I’m quite pleased with the progress I’ve been making; the assembly line will continue tomorrow, churning out more tanks, and waiting for the weather to finally cooperate. Once this project is done, hopefully the shut-down will be over and I can get a game in, as believe it or not, I still haven’t tried out this out! If not, I will probably start on my Oil War forces, Syrians, mainly to fight my friends Israelis down the road. I also, on impulse, purchased two ADATS(an odd weapon platform adopted by the Canadian Army) Anti-Air platoons during Battlefronts daily deal, mostly because, c’mon I’m still Canadian at the end of the day. They’ll probably see use in my friends eventual army, but gives me an excuse to paint my own country’s armed forces.
Now, my friends gave me permission to post what they got done! So without further ado, lets have a peek!
And that’s all I got for today! Lots of painting in our collective future!
This was a fun post to write, and have one last aside to make. While it is certainly not a big deal for other parts of the world, I’d like to wish any Australians and New Zealanders visiting a good Anzac Day! It is a seriously important day for them, and while I may be half a world away, for at least a few hours, I’ll celebrate your achievements along with you. From Gallipoli to the Kokoda Trail, to Kapyong and Long Tan, may your soldiers be remembered as some of the finest in the world. Happy War-gaming Mates, wherever you might be! Stay Safe everyone!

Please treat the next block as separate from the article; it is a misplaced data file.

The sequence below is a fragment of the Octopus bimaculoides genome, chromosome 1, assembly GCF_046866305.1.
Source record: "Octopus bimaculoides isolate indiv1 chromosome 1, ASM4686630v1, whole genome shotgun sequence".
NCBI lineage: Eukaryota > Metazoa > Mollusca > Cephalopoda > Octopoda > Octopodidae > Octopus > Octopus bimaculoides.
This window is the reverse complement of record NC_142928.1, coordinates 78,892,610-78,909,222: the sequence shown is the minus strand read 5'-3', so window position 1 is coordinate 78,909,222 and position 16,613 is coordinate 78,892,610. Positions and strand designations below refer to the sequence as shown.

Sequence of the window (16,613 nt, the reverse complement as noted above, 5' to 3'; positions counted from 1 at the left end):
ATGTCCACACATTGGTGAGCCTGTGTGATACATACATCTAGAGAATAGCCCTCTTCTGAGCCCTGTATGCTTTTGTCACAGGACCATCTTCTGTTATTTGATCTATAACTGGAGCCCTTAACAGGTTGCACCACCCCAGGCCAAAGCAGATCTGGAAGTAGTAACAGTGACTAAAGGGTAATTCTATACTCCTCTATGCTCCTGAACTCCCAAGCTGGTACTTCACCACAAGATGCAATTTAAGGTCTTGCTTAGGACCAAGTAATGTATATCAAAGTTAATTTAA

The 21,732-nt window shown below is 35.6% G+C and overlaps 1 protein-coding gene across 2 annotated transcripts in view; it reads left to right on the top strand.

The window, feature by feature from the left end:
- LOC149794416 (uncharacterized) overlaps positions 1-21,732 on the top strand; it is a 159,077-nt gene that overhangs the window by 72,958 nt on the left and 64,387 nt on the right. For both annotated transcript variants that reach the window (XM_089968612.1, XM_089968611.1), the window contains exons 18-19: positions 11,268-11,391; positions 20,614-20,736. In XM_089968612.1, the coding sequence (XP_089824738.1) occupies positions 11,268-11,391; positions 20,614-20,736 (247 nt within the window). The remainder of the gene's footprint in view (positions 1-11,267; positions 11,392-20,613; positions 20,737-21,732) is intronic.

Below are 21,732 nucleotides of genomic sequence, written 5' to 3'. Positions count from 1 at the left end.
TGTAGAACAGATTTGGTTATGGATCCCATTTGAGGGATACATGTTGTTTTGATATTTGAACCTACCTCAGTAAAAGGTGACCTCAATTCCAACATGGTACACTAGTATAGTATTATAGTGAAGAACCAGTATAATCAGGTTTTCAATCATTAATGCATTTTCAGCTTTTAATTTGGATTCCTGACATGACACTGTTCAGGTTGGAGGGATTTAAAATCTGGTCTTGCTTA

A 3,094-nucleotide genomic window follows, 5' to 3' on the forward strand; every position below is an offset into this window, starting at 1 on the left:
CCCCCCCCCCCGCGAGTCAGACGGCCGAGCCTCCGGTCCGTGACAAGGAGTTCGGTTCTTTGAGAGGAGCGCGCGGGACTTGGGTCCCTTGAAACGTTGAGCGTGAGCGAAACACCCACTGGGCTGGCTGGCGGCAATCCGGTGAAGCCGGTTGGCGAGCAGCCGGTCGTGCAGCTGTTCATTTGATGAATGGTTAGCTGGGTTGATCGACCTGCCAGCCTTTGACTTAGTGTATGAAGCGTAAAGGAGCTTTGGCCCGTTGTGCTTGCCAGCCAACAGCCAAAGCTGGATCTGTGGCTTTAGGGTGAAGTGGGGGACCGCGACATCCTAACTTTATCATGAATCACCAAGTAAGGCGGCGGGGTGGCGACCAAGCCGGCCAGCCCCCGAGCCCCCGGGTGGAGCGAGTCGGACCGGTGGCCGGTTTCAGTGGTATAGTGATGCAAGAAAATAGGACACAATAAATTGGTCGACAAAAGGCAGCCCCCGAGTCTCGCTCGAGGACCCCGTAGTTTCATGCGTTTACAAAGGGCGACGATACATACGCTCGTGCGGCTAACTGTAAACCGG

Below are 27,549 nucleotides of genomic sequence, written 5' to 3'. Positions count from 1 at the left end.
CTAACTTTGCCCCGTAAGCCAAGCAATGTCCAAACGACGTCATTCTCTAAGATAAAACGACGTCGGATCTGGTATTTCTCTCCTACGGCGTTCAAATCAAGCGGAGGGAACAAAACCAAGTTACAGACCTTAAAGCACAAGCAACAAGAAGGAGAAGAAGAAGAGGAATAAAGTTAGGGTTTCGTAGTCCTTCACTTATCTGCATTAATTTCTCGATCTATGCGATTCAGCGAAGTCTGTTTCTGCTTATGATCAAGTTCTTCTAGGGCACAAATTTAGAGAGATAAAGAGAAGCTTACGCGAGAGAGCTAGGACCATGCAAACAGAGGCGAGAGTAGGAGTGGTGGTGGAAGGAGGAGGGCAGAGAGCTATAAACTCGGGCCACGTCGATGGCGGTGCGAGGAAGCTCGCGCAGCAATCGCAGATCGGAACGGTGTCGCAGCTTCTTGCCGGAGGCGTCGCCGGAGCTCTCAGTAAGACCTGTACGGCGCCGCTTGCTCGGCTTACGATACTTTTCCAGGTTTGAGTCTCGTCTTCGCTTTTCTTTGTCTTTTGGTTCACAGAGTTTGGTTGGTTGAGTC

4 thoughts on “They Came from a Land Down Under: Lost Anzacs in Team Yankee!”
Good article.. enjoyed the read. As an ex Australian Leopard Commander now working and living in Canada, I can appreciate this. I have just finished doing my ANZAC TY build. I also modified my leopards so they are the correct AS1 version, it’s easy to do and would be happy to share how if your interested.
Again really enjoy this post!
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Wow! Sure! I know they are supposed to have toolboxes along the side, as opposed to tools strapped to the side. Any other major differences? The kit doesn’t have all the options I imagine. Thanks for your comments, firsthand experience is always cool to hear! Glad you liked the article
No worries, happy to help. Yes the y carries two toolboxes on one side and one on the other. They also had a ‘turret basket’ on the back of the turret. This carried Cam net, jerry cans, a large tarp, and the tank tarp, which was like a tent that went across the engine deck. I cut and smoothed off the sides first. then using an L shape plastic rod from the hobby shop, cut these to the right size. Glued them into place (use a real photo as a guide). then a bit of putty on each end to close them and there you go. The basket was harder. I had to build the frame, again using flat strips of plasticard, then some fine wire mesh and attached them to the rear of the turret. Not sure how I can share pictures here.
I will send you a couple via messenger. If you want a bit more detail pics or close ups let me know.
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Thank you! I’d love some pictures of your Leopards, to see what that looks like completed. I don’t think it’s beyond my skill level, but with so many built up already I think I’ll mix proper AS1 Leopards with some unconverted or lightly converted ones, to represent combat losses in Europe being replaced with local variants from Dutch or West German stocks; The Canadians would have too few and are too far south as part of CENTAG to be able to share I’d think! What do you think of that idea?